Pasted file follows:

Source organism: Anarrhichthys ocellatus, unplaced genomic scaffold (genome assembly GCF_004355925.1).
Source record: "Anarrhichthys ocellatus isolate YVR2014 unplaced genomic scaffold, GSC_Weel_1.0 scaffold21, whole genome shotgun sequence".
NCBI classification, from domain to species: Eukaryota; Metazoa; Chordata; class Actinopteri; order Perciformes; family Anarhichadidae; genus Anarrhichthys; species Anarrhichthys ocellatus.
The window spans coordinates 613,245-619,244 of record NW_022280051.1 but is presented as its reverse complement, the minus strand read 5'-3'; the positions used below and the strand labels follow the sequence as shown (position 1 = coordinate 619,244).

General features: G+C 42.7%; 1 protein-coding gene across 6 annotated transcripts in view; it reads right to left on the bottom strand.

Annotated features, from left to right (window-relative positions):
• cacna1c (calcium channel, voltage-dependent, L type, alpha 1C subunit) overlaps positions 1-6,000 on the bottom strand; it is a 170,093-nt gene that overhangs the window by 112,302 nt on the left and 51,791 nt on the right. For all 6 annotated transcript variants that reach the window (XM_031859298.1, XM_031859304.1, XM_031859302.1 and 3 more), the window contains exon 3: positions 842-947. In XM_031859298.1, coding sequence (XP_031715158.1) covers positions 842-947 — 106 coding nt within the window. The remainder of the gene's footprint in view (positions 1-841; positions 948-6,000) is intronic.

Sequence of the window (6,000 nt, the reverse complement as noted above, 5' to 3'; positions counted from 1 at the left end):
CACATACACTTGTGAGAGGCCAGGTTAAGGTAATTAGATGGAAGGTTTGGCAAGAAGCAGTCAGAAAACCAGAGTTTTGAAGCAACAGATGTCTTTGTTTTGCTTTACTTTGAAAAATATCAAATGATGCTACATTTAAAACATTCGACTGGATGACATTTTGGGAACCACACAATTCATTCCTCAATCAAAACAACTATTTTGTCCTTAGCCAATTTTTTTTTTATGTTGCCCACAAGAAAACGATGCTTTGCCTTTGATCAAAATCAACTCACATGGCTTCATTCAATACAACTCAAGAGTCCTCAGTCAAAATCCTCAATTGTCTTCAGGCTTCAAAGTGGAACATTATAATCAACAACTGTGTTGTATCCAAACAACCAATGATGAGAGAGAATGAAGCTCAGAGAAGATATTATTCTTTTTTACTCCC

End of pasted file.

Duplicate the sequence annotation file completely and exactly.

Source organism: Anarrhichthys ocellatus, unplaced genomic scaffold (genome assembly GCF_004355925.1).
Source record: "Anarrhichthys ocellatus isolate YVR2014 unplaced genomic scaffold, GSC_Weel_1.0 scaffold21, whole genome shotgun sequence".
NCBI classification, from domain to species: Eukaryota; Metazoa; Chordata; class Actinopteri; order Perciformes; family Anarhichadidae; genus Anarrhichthys; species Anarrhichthys ocellatus.
The window spans coordinates 613,245-619,244 of record NW_022280051.1 but is presented as its reverse complement, the minus strand read 5'-3'; the positions used below and the strand labels follow the sequence as shown (position 1 = coordinate 619,244).

General features: G+C 42.7%; 1 protein-coding gene across 6 annotated transcripts in view; it reads right to left on the bottom strand.

Annotated features, from left to right (window-relative positions):
• cacna1c (calcium channel, voltage-dependent, L type, alpha 1C subunit) overlaps positions 1-6,000 on the bottom strand; it is a 170,093-nt gene that overhangs the window by 112,302 nt on the left and 51,791 nt on the right. For all 6 annotated transcript variants that reach the window (XM_031859298.1, XM_031859304.1, XM_031859302.1 and 3 more), the window contains exon 3: positions 842-947. In XM_031859298.1, coding sequence (XP_031715158.1) covers positions 842-947 — 106 coding nt within the window. The remainder of the gene's footprint in view (positions 1-841; positions 948-6,000) is intronic.

Sequence of the window (6,000 nt, the reverse complement as noted above, 5' to 3'; positions counted from 1 at the left end):
CACATACACTTGTGAGAGGCCAGGTTAAGGTAATTAGATGGAAGGTTTGGCAAGAAGCAGTCAGAAAACCAGAGTTTTGAAGCAACAGATGTCTTTGTTTTGCTTTACTTTGAAAAATATCAAATGATGCTACATTTAAAACATTCGACTGGATGACATTTTGGGAACCACACAATTCATTCCTCAATCAAAACAACTATTTTGTCCTTAGCCAATTTTTTTTTTATGTTGCCCACAAGAAAACGATGCTTTGCCTTTGATCAAAATCAACTCACATGGCTTCATTCAATACAACTCAAGAGTCCTCAGTCAAAATCCTCAATTGTCTTCAGGCTTCAAAGTGGAACATTATAATCAACAACTGTGTTGTATCCAAACAACCAATGATGAGAGAGAATGAAGCTCAGAGAAGATATTATTCTTTTTTACTCCC